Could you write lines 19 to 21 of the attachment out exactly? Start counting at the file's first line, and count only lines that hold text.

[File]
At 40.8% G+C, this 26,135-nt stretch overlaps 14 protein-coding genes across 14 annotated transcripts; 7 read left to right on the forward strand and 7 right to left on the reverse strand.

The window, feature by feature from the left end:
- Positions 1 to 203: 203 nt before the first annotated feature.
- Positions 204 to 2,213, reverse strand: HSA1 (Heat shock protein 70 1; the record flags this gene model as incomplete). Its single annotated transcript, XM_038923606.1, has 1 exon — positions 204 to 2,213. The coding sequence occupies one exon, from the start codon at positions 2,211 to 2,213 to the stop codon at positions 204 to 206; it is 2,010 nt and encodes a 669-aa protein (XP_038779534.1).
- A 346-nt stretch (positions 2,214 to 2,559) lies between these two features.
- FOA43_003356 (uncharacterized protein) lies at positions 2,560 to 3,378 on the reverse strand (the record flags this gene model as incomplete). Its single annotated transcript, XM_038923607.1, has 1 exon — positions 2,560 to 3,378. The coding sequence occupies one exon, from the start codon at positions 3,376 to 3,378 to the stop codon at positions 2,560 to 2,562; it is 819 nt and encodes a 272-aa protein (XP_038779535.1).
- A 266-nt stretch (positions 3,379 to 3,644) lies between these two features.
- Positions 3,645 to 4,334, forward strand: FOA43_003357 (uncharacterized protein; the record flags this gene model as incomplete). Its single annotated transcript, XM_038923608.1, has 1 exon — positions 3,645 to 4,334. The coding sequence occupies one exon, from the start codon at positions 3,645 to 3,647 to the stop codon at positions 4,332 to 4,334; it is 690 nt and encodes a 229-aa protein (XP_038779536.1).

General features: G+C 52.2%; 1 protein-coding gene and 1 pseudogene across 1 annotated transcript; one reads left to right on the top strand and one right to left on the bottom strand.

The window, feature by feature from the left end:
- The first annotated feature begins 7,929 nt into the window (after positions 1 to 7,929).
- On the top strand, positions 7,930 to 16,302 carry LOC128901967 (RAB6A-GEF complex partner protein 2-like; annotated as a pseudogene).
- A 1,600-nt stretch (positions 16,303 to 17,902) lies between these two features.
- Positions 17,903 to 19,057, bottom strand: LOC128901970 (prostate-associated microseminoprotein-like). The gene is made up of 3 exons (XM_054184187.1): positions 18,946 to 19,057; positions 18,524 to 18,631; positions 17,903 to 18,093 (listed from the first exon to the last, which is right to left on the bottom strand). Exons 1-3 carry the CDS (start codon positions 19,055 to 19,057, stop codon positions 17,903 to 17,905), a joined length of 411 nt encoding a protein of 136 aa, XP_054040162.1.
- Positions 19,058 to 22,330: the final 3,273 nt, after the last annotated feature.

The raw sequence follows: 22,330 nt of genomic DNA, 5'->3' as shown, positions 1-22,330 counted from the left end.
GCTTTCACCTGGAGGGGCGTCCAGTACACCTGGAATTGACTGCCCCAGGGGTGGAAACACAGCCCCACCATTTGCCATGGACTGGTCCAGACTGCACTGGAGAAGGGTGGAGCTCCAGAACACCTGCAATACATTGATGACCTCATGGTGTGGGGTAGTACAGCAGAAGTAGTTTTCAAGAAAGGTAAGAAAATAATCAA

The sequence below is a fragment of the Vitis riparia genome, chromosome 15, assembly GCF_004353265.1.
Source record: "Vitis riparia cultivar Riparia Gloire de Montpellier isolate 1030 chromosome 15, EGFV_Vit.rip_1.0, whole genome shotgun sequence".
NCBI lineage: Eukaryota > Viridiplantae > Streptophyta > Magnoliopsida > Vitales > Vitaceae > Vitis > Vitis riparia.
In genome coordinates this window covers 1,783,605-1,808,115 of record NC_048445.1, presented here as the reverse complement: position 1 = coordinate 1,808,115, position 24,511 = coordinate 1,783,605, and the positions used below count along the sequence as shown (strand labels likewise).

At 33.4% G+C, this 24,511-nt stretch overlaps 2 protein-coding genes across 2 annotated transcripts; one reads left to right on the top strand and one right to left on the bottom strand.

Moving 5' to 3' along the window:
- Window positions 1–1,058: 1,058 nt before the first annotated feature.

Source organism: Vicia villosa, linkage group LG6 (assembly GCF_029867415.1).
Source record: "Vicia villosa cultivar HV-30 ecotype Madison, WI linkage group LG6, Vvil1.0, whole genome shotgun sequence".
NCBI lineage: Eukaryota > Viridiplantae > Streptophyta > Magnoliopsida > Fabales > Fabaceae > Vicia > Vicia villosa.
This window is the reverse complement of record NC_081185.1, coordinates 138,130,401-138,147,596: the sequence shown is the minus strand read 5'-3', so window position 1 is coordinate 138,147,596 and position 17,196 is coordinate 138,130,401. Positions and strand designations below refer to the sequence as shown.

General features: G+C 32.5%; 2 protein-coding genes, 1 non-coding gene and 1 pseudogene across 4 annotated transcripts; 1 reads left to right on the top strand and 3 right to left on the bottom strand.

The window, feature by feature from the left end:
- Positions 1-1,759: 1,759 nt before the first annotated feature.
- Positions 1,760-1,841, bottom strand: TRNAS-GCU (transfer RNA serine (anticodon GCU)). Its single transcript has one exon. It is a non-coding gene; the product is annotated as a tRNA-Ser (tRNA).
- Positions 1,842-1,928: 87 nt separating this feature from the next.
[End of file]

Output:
Source record: "Vitis riparia cultivar Riparia Gloire de Montpellier isolate 1030 chromosome 15, EGFV_Vit.rip_1.0, whole genome shotgun sequence".
NCBI lineage: Eukaryota > Viridiplantae > Streptophyta > Magnoliopsida > Vitales > Vitaceae > Vitis > Vitis riparia.
In genome coordinates this window covers 1,783,605-1,808,115 of record NC_048445.1, presented here as the reverse complement: position 1 = coordinate 1,808,115, position 24,511 = coordinate 1,783,605, and the positions used below count along the sequence as shown (strand labels likewise).